Building Habitats for Beneficial Insects
For the most successful and cost effective biological control, the farmscape should be a working ecosystem. Wild natural areas rarely see pest infestations on the same scale that cultivated areas see. This is because plant feeding pests are kept in check by a healthy and diverse natural enemy complex that includes a variety of predators and parasitoids. Building beneficial insect habitats near, or even within, a crop, mimics the diversity of nature. These habitats are a refuge for beneficial insects and encourage a permanent beneficial insect population to settle on your farm and protect your crops. Dedicating as little as one percent of farmland to house beneficial insects will contribute to a functioning, balanced ecosystem.
The seasonal nature of crops prevents beneficial insects from consistently completing their life cycles, as they do in the wild. Once the crop is harvested or the land is plowed insects flee or die, and beneficial releases have to start over again from scratch the next year. Planting areas of habitat cover crops provide refuges for beneficial insects to reproduce in between crop cycles and when there are no pests in the crop to eat. Habitat areas act as field insectaries, on-farm breeding sites for beneficial insects.
Habitat plantings can also protect a crop by acting as trap crops, drawing pests away from the market crop, or by acting as a wall that intercepts pests invading from other areas. High concentrations of pests in the habitat allow the beneficial insect population to expand much faster than if just feeding on the lower levels of pests in the crop itself.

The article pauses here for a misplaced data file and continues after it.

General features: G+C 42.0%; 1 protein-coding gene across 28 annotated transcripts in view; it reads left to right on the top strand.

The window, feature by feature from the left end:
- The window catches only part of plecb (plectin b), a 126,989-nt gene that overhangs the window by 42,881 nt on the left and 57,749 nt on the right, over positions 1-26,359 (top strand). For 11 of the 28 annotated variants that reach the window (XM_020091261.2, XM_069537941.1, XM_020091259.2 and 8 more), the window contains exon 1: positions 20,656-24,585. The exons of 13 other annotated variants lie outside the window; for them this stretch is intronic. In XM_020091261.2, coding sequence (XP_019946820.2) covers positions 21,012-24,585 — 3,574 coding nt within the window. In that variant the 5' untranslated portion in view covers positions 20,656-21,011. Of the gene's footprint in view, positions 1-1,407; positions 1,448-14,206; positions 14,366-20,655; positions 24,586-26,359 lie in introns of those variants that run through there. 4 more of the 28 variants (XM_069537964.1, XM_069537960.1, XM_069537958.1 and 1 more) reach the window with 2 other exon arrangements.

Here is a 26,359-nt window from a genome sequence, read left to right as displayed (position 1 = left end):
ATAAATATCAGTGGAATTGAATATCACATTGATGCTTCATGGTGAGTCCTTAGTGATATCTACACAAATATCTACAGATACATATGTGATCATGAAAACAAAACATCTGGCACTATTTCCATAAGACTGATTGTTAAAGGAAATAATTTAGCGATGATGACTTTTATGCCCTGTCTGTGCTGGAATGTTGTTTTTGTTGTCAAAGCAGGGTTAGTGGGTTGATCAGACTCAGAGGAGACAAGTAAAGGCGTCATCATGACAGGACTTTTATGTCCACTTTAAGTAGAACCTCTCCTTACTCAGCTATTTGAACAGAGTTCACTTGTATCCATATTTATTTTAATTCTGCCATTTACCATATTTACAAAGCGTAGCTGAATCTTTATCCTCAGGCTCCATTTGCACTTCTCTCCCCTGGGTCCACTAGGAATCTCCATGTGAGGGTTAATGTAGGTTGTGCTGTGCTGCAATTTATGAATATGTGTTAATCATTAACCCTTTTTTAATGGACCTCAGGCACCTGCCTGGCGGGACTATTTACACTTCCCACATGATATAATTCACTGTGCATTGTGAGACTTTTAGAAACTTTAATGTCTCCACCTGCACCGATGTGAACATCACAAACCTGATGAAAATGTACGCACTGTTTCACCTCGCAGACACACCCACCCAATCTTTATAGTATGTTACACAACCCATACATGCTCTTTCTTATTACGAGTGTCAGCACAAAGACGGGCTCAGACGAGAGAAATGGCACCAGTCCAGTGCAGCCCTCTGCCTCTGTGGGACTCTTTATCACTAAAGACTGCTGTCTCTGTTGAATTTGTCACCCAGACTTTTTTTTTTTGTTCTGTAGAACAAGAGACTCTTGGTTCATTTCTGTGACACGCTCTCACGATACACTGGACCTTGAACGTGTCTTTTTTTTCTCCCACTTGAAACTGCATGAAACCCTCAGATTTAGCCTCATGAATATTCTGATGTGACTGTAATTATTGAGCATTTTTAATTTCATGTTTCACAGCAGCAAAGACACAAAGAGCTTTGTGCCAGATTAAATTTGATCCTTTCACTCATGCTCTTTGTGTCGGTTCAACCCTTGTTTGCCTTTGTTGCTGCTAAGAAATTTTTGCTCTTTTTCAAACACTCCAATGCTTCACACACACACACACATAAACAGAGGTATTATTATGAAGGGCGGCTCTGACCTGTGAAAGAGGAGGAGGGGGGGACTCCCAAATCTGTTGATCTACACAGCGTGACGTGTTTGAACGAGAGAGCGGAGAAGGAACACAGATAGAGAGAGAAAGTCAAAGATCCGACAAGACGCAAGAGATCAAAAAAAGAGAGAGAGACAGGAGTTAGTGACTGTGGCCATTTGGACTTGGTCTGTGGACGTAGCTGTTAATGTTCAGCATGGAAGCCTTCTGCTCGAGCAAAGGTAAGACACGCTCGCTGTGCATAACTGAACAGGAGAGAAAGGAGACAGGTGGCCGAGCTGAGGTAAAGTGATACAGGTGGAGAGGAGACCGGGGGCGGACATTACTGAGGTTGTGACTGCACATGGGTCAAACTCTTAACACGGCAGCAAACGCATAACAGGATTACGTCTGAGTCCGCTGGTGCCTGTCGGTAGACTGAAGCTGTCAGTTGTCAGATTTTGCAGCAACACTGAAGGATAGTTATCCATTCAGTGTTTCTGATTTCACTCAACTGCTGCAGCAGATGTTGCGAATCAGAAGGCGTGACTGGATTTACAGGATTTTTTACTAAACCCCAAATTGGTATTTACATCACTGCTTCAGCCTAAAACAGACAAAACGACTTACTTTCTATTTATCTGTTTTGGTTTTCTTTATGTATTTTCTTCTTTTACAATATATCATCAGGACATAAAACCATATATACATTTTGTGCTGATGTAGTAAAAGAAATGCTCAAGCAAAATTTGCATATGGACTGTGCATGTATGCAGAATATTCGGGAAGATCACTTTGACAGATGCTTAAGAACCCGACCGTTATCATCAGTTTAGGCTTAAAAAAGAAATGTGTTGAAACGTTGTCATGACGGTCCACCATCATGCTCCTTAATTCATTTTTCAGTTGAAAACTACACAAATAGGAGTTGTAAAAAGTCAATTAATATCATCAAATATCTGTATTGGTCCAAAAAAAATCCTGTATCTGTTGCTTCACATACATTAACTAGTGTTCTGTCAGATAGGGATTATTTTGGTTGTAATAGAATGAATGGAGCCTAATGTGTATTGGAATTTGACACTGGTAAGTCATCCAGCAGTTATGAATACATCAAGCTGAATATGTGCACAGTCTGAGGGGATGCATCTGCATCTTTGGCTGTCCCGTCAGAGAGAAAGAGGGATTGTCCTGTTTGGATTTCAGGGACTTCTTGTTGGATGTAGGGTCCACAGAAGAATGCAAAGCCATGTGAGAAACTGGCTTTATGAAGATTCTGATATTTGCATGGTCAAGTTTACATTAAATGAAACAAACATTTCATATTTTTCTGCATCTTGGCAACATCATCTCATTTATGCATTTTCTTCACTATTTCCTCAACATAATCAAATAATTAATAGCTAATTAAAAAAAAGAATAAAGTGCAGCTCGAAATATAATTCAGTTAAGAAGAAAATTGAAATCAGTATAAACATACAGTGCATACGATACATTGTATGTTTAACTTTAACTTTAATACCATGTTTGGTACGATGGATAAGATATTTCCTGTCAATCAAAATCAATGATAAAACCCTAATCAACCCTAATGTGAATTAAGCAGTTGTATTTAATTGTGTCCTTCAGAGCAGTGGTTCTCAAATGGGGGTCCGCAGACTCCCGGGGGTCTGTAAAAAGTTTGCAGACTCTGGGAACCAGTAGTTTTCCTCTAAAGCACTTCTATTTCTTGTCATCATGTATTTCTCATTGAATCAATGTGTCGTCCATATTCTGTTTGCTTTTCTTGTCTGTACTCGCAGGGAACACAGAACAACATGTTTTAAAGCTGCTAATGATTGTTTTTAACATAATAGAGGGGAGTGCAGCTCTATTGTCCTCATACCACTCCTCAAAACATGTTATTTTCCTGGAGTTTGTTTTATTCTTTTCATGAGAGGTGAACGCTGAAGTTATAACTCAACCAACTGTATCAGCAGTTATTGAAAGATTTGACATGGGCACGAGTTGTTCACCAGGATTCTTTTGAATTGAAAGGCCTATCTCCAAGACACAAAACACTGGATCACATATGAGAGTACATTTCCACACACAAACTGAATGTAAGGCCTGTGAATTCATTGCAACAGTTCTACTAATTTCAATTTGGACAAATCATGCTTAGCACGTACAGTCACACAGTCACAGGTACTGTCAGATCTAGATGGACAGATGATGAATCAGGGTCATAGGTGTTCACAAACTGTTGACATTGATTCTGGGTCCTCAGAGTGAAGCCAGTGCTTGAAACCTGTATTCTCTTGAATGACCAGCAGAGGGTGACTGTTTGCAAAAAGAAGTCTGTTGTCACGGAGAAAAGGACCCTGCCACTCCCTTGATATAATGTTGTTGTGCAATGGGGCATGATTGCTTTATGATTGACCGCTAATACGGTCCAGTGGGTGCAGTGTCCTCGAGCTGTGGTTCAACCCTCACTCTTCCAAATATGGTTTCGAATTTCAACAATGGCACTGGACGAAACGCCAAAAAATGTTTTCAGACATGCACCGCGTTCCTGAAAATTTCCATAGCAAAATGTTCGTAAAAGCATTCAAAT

Besides providing a concentrated prey source, a good habitat also provides alternate nutrition in the form of nectar and pollen. The adults of many beneficial insect species subsist only on nectar or live longer and lay more eggs when nectar or pollen is available. For example, adult green lacewings require pollen protein and sugar from nectar and honeydew to produce fertile eggs. The carnivorous larvae of some beneficials mature faster if they have pollen and nectar to eat along with their prey, allowing more larvae to reach adulthood and start reproducing earlier. Habitat plantings also provide water (in the form of dew or gutation droplets, nutrient-laced water that is pushed out of the leaves of grasses such as corn and cereals, to keep predators and parasitoids hydrated.
Habitat can provide structures that help predators. Tall plants provide anchors for the webs of orb weaving spiders. Dense grass crowns provide shelter for diapausing, or estivating insects like ladybugs. Diapause is metabolic slowing in response to low temperatures or short day lengths, similar to hibernation. Conversely, estivation, or “summer sleep” is when insects go dormant during hot and dry weather.
Other benefits of planting habitat are reduced erosion and improved soil. Some habitat plants help improve drainage by loosening hard, compacted soil, others fix nitrogen, and all can be used to increase the organic content and water holding capacity of soil. Covering bare soil with habitat plants decreases radiated heat and dust that help trigger pest flare up at the edges of crops. Habitat areas also invite other beneficial wildlife such as birds and lizards. The high numbers of insects for the birds to eat in the refuge make them less likely to damage ripening fruit.
A healthy farm ecosystem has an unbroken web of life, from soil microbes to plants, to pests that feed on plants, up to predatory insects, lizards and birds that feed on pests. Planting habitat and increasing diversity helps preserve the balance between the parts of these interconnected systems. In a healthy ecosystem, a robust natural enemy complex will develop to protect crops from severe pest infestations.